Assessing his prospects for Paris, Djokovic said after his Rome triumph: "With rankings and the way I've been playing in the last few weeks, I would rate myself as one of the favourites. I don't obviously spend too much time thinking who's going to win it or who might have the best chance. I always think about myself.

    "I go there with the highest ambitions. I really like my chances. Best-of-five, you play every second day. It's a grand slam. It's different. Really, the grand slams are played different. You have to approach it differently. But the way I've been feeling on the court and off the court in the last few weeks, I really think I can go far."

    The chief threat to Djokovic could come not from 'King of Clay' Nadal, but from the 13-time champion's fellow Spaniard, 19-year-old Alcaraz.

    Bidding to become the first teenage winner of the men's title since Nadal, also 19, triumphed for the first time in 2005, Alcaraz arrives in Paris with four titles already secured this year, including three on clay in Rio, Barcelona and Madrid. The other title came on hardcourt at the Masters 1000 event in Miami, and Alcaraz has rocketed from 32nd at the start of the year to number six in the world rankings.

    Many expect his grand slam haul to reach double digits, just like the Big Three he has grown up watching and learning from. The first slam must come somewhere, and it might well come in Paris in a fortnight's time.

    Don't discount Nadal, but his form has been a shade unconvincing since coming back from a rib injury, while Tsitsipas looks the next most likely after winning on clay in Monte Carlo and finishing runner-up to Djokovic in Rome. The Greek has unfinished business in Paris, after the heartache of losing last year's final from two sets up.

     

    IGA TO PLEASE? POLE GOES FROM SHOCK WINNER TO FIRM FAVOURITE

    The first thing to point out is that the French Open women's singles title has been won by eight different players in the last eight years.

    Iga Swiatek was a surprise champion in 2020, at the tournament that was delayed until the Paris autumn due to the pandemic. She was ousted by Maria Sakkari in the quarter-finals last year but returns on a roll, having won an incredible five consecutive tournaments.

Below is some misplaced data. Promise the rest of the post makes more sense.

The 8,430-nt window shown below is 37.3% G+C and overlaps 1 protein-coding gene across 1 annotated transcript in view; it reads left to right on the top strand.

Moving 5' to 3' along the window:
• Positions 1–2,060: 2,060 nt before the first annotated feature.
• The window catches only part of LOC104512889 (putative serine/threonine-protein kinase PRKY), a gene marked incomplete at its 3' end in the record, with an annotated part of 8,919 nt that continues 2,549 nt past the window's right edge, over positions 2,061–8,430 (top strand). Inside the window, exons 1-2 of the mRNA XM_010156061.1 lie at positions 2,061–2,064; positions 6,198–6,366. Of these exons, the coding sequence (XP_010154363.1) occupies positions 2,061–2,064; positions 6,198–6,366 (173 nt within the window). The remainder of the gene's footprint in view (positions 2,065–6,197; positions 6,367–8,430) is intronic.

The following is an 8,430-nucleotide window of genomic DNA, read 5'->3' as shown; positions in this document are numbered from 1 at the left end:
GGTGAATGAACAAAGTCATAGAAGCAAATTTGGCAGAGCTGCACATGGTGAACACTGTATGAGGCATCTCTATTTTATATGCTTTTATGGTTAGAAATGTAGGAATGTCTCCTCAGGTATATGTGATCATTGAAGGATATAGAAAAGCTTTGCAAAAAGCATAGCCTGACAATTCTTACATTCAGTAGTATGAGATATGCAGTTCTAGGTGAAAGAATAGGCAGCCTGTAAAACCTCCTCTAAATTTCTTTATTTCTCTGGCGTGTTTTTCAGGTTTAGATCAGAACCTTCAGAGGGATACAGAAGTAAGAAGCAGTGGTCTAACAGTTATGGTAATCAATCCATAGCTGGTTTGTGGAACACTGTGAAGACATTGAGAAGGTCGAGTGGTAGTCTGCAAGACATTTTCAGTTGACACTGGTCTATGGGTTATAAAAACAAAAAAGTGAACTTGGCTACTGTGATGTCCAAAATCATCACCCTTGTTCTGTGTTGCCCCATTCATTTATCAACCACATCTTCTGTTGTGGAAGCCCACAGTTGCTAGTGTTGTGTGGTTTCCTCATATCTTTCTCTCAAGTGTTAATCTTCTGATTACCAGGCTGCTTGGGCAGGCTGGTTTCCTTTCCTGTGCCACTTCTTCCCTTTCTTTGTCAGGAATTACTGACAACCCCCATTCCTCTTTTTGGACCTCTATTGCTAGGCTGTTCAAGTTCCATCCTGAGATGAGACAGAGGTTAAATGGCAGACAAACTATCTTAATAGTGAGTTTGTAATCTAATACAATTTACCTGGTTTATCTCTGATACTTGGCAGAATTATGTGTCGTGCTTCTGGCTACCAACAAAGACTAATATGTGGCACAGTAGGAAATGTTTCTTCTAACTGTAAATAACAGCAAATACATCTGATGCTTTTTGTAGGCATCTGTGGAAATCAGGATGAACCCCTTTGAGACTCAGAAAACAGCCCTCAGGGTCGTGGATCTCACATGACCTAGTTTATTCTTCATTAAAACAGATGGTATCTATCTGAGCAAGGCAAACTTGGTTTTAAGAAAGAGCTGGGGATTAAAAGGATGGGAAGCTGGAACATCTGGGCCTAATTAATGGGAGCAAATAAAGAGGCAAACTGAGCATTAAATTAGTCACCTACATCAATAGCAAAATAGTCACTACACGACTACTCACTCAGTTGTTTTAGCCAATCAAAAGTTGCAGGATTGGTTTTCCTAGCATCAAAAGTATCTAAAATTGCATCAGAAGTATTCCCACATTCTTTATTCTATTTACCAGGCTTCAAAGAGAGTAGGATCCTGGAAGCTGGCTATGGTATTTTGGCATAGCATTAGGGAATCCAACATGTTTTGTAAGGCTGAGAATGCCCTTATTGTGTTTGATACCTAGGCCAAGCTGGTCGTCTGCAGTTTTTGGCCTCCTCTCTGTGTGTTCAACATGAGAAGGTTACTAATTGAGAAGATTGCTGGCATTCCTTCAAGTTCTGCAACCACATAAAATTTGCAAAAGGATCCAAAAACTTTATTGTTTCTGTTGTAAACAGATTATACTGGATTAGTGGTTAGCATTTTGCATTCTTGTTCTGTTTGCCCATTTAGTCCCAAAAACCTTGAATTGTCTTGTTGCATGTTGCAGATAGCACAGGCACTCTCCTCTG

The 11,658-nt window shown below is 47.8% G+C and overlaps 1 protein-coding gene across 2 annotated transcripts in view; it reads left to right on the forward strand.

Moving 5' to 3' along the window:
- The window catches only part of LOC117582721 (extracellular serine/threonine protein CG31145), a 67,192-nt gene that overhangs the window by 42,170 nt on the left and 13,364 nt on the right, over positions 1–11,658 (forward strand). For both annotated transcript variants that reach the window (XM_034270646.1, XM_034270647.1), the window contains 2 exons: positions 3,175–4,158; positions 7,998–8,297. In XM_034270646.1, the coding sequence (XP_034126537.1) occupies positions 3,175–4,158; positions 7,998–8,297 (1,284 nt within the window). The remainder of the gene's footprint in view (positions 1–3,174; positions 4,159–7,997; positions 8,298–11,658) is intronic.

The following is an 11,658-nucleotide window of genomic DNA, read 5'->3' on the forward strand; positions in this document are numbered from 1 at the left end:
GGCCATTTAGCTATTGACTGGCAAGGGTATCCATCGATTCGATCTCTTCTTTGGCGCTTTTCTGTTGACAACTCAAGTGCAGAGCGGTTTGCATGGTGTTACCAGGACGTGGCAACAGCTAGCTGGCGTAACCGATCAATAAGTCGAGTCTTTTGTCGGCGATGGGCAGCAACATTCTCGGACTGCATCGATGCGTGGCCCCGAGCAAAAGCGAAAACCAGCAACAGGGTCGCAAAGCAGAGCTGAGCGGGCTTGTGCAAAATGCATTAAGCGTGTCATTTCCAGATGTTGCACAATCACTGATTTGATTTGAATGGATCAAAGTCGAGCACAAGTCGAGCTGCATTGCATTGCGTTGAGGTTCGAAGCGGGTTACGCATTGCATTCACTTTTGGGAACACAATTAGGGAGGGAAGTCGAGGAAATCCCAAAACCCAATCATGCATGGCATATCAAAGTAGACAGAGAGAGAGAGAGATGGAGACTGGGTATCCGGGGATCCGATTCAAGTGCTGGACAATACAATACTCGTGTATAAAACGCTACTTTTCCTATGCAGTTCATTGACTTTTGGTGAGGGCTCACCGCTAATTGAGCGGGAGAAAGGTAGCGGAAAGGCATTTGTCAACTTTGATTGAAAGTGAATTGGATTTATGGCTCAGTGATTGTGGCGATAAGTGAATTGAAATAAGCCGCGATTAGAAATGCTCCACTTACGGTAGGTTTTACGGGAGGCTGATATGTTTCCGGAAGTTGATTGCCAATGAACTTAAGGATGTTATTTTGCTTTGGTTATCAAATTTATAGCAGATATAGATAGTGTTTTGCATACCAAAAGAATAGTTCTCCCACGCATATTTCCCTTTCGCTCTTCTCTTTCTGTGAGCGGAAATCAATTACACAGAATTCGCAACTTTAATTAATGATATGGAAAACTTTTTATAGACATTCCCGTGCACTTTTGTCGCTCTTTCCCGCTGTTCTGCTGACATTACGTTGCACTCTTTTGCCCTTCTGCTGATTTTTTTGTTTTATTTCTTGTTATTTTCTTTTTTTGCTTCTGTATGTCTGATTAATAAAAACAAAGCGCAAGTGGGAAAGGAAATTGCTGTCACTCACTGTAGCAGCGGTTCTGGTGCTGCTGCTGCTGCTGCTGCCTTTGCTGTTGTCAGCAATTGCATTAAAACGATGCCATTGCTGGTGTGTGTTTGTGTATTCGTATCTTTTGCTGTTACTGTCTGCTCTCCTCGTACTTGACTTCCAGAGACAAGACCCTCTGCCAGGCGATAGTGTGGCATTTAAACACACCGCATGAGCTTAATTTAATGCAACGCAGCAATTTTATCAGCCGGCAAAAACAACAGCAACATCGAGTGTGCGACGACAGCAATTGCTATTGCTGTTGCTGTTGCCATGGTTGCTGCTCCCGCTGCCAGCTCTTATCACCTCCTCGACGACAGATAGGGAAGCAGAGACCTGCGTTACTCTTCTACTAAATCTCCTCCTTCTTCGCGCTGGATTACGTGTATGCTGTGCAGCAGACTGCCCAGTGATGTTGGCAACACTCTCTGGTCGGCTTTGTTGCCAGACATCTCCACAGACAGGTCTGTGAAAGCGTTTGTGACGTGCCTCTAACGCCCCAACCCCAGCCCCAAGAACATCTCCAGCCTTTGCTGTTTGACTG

The 20-year-old has won 38 of the last 39 sets she has contested, the odd one out going against her on a tie-break, and her winning streak has reached 28 matches. Since Ash Barty retired, nobody has been able to lay much of a glove on Swiatek.

    If she wins the French Open, that run will reach 35 matches, equalling the longest run in the 2000s, previously achieved by Venus Williams during a glory run that saw her win events including Wimbledon, the Olympic Games and US Open in the year 2000.

    Tunisia's Ons Jabeur has been spoken of as a possible challenger to Swiatek, but she was swatted away 6-2 6-2 by the youngster in the Rome final last weekend.

    So who challenges the favourite? Even those who have been there and done that struggle to look beyond Swiatek. According to Martina Navratilova: "You can’t be any hotter than she is right now."

    Navratilova told the WTA website: "She looks pretty unbeatable on any surface, particularly the clay now."

    The last player to beat Swiatek was Jelena Ostapenko, in Dubai. Ostapenko, a surprise 2017 French Open champion, had a sizzling spell of form in February but has gone off the boil since. It might take someone of her hard-hitting nature to knock Swiatek out of her stride, though, so if Ostapenko can navigate the early rounds she becomes a real contender. The Latvian's career record against Swiatek? An impressive 3-0.

    Who else? Simona Halep's coaching tie-up with Patrick Mouratoglou – Serena Williams' former coach of long-standing – has raised eyebrows and now it might be time for it to raise her results level too. Halep has won in Paris before, in 2018, so don't count her out.

    Aryna Sabalenka, Sakkari, Paula Badosa. Such players come into the mix if Swiatek slips up, but there has been scant sign of that happening.